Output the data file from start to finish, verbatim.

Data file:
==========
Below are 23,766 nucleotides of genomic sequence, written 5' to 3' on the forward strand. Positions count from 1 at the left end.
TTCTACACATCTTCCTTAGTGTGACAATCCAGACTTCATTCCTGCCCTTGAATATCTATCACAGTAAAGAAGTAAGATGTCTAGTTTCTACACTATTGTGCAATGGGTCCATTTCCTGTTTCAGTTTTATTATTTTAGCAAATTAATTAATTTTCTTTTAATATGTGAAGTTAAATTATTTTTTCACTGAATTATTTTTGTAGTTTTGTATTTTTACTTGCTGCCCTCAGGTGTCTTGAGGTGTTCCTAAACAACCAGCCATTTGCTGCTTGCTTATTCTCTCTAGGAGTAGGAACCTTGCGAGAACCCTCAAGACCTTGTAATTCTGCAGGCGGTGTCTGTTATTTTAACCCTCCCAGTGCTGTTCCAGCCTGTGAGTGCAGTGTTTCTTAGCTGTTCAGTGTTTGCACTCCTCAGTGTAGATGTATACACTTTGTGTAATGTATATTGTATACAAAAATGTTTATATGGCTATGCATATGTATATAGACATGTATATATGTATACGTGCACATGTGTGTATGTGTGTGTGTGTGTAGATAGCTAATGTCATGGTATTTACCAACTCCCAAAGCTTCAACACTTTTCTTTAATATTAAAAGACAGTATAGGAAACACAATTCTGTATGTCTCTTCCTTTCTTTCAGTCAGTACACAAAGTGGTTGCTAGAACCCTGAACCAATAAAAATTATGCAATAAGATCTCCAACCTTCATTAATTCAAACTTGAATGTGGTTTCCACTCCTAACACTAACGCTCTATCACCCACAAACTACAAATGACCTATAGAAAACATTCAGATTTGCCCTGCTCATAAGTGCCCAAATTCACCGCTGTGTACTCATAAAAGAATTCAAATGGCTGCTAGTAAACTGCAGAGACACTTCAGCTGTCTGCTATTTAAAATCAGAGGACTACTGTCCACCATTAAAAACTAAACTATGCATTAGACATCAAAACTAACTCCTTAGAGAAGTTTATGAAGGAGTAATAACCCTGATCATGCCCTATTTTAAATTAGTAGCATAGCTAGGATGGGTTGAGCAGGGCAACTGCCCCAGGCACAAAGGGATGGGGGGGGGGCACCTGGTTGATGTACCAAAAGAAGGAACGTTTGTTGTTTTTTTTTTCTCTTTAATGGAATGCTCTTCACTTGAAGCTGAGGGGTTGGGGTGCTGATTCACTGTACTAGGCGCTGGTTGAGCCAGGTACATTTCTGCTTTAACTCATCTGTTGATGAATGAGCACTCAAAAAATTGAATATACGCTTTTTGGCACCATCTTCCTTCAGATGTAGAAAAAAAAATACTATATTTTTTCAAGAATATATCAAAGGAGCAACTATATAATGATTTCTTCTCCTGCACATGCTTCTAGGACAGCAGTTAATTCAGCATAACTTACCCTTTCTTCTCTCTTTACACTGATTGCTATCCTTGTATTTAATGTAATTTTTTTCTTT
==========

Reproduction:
Below are 23,766 nucleotides of genomic sequence, written 5' to 3' on the forward strand. Positions count from 1 at the left end.
TTCTACACATCTTCCTTAGTGTGACAATCCAGACTTCATTCCTGCCCTTGAATATCTATCACAGTAAAGAAGTAAGATGTCTAGTTTCTACACTATTGTGCAATGGGTCCATTTCCTGTTTCAGTTTTATTATTTTAGCAAATTAATTAATTTTCTTTTAATATGTGAAGTTAAATTATTTTTTCACTGAATTATTTTTGTAGTTTTGTATTTTTACTTGCTGCCCTCAGGTGTCTTGAGGTGTTCCTAAACAACCAGCCATTTGCTGCTTGCTTATTCTCTCTAGGAGTAGGAACCTTGCGAGAACCCTCAAGACCTTGTAATTCTGCAGGCGGTGTCTGTTATTTTAACCCTCCCAGTGCTGTTCCAGCCTGTGAGTGCAGTGTTTCTTAGCTGTTCAGTGTTTGCACTCCTCAGTGTAGATGTATACACTTTGTGTAATGTATATTGTATACAAAAATGTTTATATGGCTATGCATATGTATATAGACATGTATATATGTATACGTGCACATGTGTGTATGTGTGTGTGTGTGTAGATAGCTAATGTCATGGTATTTACCAACTCCCAAAGCTTCAACACTTTTCTTTAATATTAAAAGACAGTATAGGAAACACAATTCTGTATGTCTCTTCCTTTCTTTCAGTCAGTACACAAAGTGGTTGCTAGAACCCTGAACCAATAAAAATTATGCAATAAGATCTCCAACCTTCATTAATTCAAACTTGAATGTGGTTTCCACTCCTAACACTAACGCTCTATCACCCACAAACTACAAATGACCTATAGAAAACATTCAGATTTGCCCTGCTCATAAGTGCCCAAATTCACCGCTGTGTACTCATAAAAGAATTCAAATGGCTGCTAGTAAACTGCAGAGACACTTCAGCTGTCTGCTATTTAAAATCAGAGGACTACTGTCCACCATTAAAAACTAAACTATGCATTAGACATCAAAACTAACTCCTTAGAGAAGTTTATGAAGGAGTAATAACCCTGATCATGCCCTATTTTAAATTAGTAGCATAGCTAGGATGGGTTGAGCAGGGCAACTGCCCCAGGCACAAAGGGATGGGGGGGGGGCACCTGGTTGATGTACCAAAAGAAGGAACGTTTGTTGTTTTTTTTTTCTCTTTAATGGAATGCTCTTCACTTGAAGCTGAGGGGTTGGGGTGCTGATTCACTGTACTAGGCGCTGGTTGAGCCAGGTACATTTCTGCTTTAACTCATCTGTTGATGAATGAGCACTCAAAAAATTGAATATACGCTTTTTGGCACCATCTTCCTTCAGATGTAGAAAAAAAAATACTATATTTTTTCAAGAATATATCAAAGGAGCAACTATATAATGATTTCTTCTCCTGCACATGCTTCTAGGACAGCAGTTAATTCAGCATAACTTACCCTTTCTTCTCTCTTTACACTGATTGCTATCCTTGTATTTAATGTAATTTTTTTCTTT